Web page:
Tag Archives: vegetables

New Potato Salad

Most people think of potatoes as a winter food, but I love them when they are young and thin skinned in the summer. We planted trench upon trench of potatoes in the spring and in the past few weeks have started harvesting new potatoes.  Most people think that new potatoes are just small, red potatoes, but genuine new potatoes are harvested in the summer and have such delicate skins that you can rub them off. These potatoes are the ones you want use in your summer cookout potato salad or throw in a crab or shrimp boil.

In general, I like all types of potato salad, but in the past few years have started to favor ones with a mustardy vinaigrette as the base, instead of mayo. My current incarnation uses large chunks of potatoes, lightly blanched snap beans, and fava beans. This salad bridges the early summer produce (favas) and high summer produce (beans) and uses up all of those bits of green herbs you have. Scallions, parsley, basil, and cilantro are all welcome additions here. If you do not have any favas, fresh (or frozen) lima beans or butter beans would be tasty.

New Potato Salad

2 pounds new potatoes, cubed in largish chunks
3/4 -1 pound fava beans (pre-shelling weight), shelled
1/2 pound snap beans, green or yellow or a mix of both
2 large scallions or 1/2 of a small sweet onion, diced fine
2 cloves garlic, grated on a microphone or mince very finely
1.5 tbsp whole grain mustard
4 tbsp (or to taste) red wine or white wine vinegar
3 tbsp olive oil
handful of parsley, basil. cilantro, or other fresh green herbs, chopped fine
salt/pepper

Place the cubed potatoes in cold water with a handful of salt in a large pot and bring to a boil. When tender, scoop potatoes out from the pot, reserving the water. Bring the water back up to a boil and blanch the snap beans for maybe 30-60 seconds, scoop out from water and plunge into an ice bath or run under cold water. Drain and set aside. Bring the blanching water back up to a boil again and blanch the favas. Drain the favas when they are tender and pop then out of their skins.

In the bottom of a large bowl, whisk together the garlic, mustard, vinegar, olive oil, and salt and pepper to taste. Add the potatoes, beans, favas, and onion and stir to coat. Fold in the chopped herbs and serve warm or cold.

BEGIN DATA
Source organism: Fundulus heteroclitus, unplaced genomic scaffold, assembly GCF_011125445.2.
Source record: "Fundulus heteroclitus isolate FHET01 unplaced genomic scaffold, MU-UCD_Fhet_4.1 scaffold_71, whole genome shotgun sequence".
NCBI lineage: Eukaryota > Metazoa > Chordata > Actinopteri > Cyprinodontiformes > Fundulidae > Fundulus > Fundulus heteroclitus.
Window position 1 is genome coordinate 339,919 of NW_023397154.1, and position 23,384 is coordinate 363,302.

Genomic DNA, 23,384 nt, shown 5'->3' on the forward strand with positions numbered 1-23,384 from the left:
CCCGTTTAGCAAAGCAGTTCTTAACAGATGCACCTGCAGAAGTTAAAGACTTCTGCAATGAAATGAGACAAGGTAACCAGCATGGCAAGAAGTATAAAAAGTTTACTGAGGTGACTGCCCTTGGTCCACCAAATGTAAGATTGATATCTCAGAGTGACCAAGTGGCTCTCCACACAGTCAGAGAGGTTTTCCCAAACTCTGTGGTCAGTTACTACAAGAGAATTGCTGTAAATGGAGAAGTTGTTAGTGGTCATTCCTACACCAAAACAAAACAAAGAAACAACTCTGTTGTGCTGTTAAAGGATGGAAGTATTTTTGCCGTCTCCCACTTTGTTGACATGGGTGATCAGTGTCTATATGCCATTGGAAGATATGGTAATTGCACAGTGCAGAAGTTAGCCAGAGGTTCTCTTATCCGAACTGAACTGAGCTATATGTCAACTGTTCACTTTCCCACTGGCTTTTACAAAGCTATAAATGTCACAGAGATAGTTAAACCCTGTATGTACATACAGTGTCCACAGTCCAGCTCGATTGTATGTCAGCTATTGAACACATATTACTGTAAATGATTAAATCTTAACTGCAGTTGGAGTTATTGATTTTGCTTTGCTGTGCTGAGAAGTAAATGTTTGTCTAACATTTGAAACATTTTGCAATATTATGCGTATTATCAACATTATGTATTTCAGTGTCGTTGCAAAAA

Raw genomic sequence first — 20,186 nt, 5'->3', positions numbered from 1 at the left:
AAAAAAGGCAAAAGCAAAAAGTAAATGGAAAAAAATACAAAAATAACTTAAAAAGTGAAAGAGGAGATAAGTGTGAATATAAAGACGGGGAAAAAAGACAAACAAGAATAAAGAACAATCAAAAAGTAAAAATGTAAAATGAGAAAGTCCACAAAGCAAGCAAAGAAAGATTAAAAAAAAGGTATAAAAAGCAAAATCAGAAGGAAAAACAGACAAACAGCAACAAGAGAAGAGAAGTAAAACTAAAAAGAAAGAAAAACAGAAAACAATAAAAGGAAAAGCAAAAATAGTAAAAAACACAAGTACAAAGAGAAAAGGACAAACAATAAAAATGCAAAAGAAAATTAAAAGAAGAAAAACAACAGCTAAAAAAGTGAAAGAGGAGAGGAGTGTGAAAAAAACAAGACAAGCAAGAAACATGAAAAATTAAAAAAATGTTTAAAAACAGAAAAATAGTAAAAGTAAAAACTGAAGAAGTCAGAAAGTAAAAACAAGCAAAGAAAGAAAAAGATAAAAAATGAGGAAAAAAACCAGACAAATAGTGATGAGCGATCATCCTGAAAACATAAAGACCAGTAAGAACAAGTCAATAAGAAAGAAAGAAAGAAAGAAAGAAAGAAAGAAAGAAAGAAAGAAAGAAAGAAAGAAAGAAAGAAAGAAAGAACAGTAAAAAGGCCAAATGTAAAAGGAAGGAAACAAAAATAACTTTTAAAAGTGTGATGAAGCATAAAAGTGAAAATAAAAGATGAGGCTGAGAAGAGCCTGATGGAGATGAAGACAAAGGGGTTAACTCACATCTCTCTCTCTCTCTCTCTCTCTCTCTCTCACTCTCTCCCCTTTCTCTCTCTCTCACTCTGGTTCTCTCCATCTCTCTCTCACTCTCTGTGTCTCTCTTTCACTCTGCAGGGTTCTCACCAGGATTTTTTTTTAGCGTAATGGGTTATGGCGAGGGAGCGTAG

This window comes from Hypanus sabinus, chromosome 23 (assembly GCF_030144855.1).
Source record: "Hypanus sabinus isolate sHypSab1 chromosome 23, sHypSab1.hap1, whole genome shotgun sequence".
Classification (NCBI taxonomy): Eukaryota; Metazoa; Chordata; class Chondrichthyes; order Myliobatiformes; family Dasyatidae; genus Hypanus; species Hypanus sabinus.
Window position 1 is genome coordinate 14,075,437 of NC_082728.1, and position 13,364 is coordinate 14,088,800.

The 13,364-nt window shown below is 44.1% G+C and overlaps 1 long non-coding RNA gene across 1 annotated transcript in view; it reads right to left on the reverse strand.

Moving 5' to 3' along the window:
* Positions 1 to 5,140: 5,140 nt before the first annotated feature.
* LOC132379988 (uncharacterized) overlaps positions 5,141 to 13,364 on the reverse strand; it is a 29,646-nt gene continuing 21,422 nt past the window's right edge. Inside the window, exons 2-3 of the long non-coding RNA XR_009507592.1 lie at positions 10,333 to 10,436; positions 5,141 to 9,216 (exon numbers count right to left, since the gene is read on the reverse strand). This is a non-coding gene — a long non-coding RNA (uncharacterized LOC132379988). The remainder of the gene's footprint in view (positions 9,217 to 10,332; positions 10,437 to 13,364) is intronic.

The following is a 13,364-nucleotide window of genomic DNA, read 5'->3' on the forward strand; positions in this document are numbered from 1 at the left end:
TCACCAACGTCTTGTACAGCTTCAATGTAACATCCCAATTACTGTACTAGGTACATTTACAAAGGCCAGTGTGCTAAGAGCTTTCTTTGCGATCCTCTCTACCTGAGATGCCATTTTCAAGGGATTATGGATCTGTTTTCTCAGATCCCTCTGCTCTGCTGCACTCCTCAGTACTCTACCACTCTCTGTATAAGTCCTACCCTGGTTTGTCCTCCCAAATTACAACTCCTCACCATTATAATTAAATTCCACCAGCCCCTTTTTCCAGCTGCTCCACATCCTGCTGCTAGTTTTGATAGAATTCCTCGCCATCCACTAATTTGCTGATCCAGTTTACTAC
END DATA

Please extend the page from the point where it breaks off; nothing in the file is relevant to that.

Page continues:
Advertisements

1 Comment

Filed under salad, summer

Borscht

We are solidly in soup season here in Seattle. There is a Russian cafe tucked in Pike Place Market that serves delicious salads, pelmeni, and soups, including a tasty Borscht. I took home a bunch of beautiful beets from the farm the last week and was inspired to recreate this Borscht. The flavors are very clean and light, but the root vegetables make it pretty substantial. Be sure to have some sour cream or Greek yogurt on hand to swirl into the soup to add some richness. Unfortunately, I ran out when I got the chance to photograph this for lunch the next day. Keep tasting this soup as you are cooking and adjust the seasonings so it is a good balance of sweet, salty, and sour.

Simple Borscht

adapted from food52

10 cups water

1 tbsp olive oil

1 medium-large onion, diced

3 medium carrots, chopped small enough to fit easily on a soup spoon

3 large beets, peeled and chopped

1 large or 2 smaller potatoes, chopped

3 small turnips, chopped

1 celery stalk, sliced thinly

1 small bunch of dill, chopped

1 lemon’s juice

1-2 garlic cloves, thinly sliced

salt, pepper

10 juniper berries, optional

sour cream or greek yogurt for serving

Set the pot of water over low to medium heat. Add the juniper berries, oil, and 1-2 tsp of salt. Add the onions, beets, carrots, potatoes, turnips, and celery. As the vegetable soften, skim the foam off of the broth. When you can easily pierce the vegetables with a fork, add the lemon juice and dill and taste and adjust the seasoning. Add the thinly slice garlic right before turning the heat off. Serve hot or cold, with sour cream or yogurt.